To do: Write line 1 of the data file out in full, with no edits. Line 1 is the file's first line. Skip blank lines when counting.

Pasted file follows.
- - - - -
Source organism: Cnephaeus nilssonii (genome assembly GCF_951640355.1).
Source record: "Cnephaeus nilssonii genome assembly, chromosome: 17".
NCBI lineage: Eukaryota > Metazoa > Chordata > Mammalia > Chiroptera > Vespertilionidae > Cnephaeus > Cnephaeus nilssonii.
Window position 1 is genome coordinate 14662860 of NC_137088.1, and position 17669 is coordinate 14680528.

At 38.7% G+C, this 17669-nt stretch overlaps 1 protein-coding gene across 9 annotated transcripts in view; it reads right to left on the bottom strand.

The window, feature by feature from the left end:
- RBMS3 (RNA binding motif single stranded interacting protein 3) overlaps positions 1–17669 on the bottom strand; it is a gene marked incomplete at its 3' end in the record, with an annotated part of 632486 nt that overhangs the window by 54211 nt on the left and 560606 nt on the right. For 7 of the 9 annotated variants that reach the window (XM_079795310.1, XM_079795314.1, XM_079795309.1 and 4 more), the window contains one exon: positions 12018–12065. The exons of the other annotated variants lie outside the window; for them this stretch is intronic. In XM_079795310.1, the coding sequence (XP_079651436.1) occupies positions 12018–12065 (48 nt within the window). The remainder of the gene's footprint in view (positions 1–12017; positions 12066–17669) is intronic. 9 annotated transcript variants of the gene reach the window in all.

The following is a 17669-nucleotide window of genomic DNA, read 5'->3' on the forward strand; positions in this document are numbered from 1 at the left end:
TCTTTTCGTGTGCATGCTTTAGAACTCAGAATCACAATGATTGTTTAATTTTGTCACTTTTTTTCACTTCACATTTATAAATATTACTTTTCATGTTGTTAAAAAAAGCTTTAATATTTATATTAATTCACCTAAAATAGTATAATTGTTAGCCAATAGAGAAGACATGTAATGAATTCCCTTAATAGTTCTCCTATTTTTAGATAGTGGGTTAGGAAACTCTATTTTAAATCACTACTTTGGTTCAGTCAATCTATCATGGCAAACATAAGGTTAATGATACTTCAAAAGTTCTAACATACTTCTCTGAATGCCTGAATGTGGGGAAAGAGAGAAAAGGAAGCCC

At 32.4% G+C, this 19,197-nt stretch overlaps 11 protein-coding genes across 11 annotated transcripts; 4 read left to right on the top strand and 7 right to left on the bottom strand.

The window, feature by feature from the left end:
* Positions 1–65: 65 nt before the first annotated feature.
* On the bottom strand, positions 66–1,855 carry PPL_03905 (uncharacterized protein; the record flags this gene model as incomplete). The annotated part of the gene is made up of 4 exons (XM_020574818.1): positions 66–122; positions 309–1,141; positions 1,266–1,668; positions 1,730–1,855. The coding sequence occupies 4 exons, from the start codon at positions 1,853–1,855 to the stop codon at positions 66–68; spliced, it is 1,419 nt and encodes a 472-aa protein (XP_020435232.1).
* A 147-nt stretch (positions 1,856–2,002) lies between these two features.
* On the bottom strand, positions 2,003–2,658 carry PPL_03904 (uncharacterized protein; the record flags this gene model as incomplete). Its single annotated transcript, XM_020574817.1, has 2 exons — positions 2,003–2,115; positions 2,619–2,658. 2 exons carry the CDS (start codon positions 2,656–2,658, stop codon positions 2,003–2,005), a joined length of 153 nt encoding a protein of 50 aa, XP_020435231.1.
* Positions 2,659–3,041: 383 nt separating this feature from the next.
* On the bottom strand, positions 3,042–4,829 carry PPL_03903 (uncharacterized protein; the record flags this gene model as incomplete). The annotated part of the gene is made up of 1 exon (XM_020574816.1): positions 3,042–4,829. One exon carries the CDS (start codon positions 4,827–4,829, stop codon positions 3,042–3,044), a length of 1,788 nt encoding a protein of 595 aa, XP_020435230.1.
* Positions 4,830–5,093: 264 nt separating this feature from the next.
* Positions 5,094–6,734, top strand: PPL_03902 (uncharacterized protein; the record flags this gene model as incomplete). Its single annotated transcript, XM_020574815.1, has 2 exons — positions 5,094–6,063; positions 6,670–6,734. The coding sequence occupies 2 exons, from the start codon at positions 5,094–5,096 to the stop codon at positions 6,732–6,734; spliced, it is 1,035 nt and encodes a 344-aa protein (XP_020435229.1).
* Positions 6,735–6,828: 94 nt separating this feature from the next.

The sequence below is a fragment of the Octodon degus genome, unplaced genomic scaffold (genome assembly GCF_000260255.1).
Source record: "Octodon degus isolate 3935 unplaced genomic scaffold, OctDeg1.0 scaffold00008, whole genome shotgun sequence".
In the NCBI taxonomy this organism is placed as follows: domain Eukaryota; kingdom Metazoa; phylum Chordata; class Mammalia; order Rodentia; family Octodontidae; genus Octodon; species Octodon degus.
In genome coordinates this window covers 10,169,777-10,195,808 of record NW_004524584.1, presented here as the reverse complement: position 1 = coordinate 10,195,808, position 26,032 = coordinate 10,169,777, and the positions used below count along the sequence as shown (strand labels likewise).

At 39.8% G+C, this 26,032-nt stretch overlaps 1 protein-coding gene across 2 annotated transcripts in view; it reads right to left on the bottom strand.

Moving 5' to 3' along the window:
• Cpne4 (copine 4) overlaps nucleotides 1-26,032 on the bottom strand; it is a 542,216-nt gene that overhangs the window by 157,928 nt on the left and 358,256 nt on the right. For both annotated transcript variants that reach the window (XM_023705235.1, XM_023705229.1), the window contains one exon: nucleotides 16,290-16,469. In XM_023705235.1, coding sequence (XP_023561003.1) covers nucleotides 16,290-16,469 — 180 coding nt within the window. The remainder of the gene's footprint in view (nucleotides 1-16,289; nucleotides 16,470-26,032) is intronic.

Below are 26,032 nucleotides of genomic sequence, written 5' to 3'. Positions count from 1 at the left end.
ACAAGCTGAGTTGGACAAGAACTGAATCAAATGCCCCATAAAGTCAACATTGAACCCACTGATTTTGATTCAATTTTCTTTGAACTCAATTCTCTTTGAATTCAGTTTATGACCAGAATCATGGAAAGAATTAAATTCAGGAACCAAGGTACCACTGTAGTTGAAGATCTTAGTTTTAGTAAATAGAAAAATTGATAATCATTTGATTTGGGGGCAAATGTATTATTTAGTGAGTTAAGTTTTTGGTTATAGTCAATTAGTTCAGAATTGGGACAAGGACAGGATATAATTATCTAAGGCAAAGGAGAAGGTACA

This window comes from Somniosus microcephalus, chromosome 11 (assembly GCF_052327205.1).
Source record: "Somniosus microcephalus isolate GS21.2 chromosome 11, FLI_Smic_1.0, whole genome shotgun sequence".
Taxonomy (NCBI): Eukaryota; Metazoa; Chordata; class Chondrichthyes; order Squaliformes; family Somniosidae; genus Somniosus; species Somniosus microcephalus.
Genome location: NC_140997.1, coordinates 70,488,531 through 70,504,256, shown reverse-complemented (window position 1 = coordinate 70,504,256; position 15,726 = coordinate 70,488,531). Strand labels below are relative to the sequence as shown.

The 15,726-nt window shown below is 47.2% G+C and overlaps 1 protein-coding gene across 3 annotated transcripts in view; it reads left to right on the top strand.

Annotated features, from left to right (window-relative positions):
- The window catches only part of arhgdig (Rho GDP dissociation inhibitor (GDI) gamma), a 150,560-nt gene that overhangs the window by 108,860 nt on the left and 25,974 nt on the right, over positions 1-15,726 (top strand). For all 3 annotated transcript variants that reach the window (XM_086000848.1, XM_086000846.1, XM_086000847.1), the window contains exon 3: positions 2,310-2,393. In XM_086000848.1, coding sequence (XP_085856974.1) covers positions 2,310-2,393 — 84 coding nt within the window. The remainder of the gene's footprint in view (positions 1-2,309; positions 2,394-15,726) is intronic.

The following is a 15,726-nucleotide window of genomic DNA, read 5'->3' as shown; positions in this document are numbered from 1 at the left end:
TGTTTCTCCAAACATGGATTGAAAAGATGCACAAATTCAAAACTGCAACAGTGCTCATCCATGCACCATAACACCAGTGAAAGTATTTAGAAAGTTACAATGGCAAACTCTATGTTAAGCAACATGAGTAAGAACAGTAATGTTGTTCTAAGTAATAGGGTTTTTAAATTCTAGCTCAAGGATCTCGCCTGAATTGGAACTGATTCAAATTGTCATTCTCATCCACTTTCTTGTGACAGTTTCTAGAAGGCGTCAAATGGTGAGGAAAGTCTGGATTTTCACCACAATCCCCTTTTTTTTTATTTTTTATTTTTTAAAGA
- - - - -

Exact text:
Source organism: Cnephaeus nilssonii (genome assembly GCF_951640355.1).